The final section of the Entrance Interview is devoted to questions concerning the relationship between the employer and 1099 recipients. The questions are, in my opinion, structured to seek admissions of control by the employer.
- Whom do these individuals report to when they are working?
- Who gives these individuals job assignments/tasks?
- Who determines the pay rate?
- How these individuals are found (online, referral, etc.)?
- Do these individuals wear a uniform?
- Who provides tools/equipment for these individuals to perform their work?
- Do these individuals work on a set schedule? How are their work times determined?
These questions appear simple, but there are hidden traps in them. You also do not know how far deep these questions penetrate. For example, they may relate to the hiring of sub-workers by 1099 recipients. My best advice is to discuss your potential answers with experienced counsel. Sometimes the best answer may be to politely ask the auditor to interview 1099 recipients for answers. Lately, EDD auditors are depending more upon the employers to do their basic homework.
I have approached the Entrance Interview in an adversarial environment. For example, my responses to the mundane majority of questions are to refer the auditor to the Pre-Audit Questionnaire. With regard to the CUIC §1735 potential trap questions, I have taken the position that they are not appropriate to the initial level of audit currently being conducted – they are simply not relevant. I’m also becoming sensitive of having my client do the auditor’s basic homework.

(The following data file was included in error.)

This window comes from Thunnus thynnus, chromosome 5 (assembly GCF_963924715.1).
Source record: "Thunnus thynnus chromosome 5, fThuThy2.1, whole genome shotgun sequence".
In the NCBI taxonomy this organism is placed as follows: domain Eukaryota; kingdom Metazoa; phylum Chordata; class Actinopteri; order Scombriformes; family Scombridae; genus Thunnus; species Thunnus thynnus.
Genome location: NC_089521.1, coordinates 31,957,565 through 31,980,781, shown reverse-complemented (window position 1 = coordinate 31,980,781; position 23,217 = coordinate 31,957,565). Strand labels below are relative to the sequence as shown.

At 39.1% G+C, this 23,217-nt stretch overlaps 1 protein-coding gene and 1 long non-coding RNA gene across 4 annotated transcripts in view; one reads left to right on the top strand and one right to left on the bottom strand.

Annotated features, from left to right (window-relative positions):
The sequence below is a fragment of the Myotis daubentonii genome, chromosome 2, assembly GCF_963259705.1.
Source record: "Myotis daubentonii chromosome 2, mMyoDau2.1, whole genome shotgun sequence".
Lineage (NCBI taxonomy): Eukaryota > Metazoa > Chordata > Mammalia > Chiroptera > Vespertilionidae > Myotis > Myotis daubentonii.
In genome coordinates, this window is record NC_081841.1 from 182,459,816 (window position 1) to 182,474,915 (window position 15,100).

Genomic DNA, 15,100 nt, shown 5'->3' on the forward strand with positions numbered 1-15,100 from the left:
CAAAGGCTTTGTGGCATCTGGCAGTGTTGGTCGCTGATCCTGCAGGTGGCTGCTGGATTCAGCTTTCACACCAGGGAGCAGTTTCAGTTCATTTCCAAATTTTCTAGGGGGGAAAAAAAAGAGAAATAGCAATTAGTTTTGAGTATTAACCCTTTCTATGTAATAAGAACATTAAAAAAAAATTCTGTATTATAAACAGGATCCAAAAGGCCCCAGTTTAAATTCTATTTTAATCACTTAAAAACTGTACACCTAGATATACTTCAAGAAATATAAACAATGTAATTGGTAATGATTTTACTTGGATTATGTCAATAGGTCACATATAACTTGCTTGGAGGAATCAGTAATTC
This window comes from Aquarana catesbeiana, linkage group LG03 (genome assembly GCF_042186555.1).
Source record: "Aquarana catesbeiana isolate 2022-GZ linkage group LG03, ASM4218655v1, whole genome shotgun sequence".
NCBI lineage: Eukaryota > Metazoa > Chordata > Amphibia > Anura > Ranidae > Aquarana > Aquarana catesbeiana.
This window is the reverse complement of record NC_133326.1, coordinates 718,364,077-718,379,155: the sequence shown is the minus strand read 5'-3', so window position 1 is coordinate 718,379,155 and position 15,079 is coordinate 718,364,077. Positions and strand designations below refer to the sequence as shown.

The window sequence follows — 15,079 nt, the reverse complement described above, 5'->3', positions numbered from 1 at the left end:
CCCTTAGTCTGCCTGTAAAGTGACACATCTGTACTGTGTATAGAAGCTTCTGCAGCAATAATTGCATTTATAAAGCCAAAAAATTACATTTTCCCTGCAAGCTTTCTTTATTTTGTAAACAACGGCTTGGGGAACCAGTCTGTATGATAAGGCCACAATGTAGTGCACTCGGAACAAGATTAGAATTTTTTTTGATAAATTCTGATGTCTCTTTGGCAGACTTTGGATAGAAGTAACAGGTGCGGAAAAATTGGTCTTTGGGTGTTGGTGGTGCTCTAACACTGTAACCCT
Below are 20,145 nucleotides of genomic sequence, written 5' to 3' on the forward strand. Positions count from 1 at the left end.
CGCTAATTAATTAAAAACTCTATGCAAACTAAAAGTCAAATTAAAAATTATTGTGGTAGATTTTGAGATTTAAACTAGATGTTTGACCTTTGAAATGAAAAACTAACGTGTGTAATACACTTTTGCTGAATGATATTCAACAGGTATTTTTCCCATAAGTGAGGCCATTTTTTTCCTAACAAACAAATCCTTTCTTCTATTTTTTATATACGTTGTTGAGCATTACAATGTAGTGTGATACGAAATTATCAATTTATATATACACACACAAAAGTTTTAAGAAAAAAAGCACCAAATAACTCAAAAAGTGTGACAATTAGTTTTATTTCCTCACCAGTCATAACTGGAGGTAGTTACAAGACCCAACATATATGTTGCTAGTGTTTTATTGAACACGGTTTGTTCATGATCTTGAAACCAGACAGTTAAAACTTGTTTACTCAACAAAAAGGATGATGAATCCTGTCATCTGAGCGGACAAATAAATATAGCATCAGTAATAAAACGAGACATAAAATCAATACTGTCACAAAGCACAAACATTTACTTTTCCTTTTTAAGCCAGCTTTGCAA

Robert Schriebman has a successful practice in the Rolling Hills Estates area of Los Angeles County serving clients throughout California and the United States. He has successfully dedicated more than 40 years to helping individual taxpayers, business owners, CPAs, Enrolled Agents, and tax attorneys navigate the complicated tax systems of the federal and state governments. Mr. Schriebman is in private practice. He is not affiliated in any way with the EDD and he is not employed by the EDD or any other agency of the State of California.
Robert Schriebman has written the only 2 books ever published dealing with how California Employment Development Department (EDD) operates. See “California Tax Collection Practice and Procedures” and “California Taxation Practice and Procedure,” both published by Commerce Clearing House.
Robert Schriebman has written over 20 books including the major manual used nationally by practitioners and the IRS, “IRS Tax Collection Procedures – A Manual for Practitioners” published by Commerce Clearing House.
Robert Schriebman has written over 20 books including the major manual used nationally by practitioners and the IRS, “IRS Tax Collection Procedures – A Manual for Practitioners” published by Commerce Clearing House in addition to the only 2 books ever published dealing with how California Employment Development Department (EDD) operates. See “California Tax Collection Practice and Procedures” and “California Taxation Practice and Procedure,” both published by Commerce Clearing House.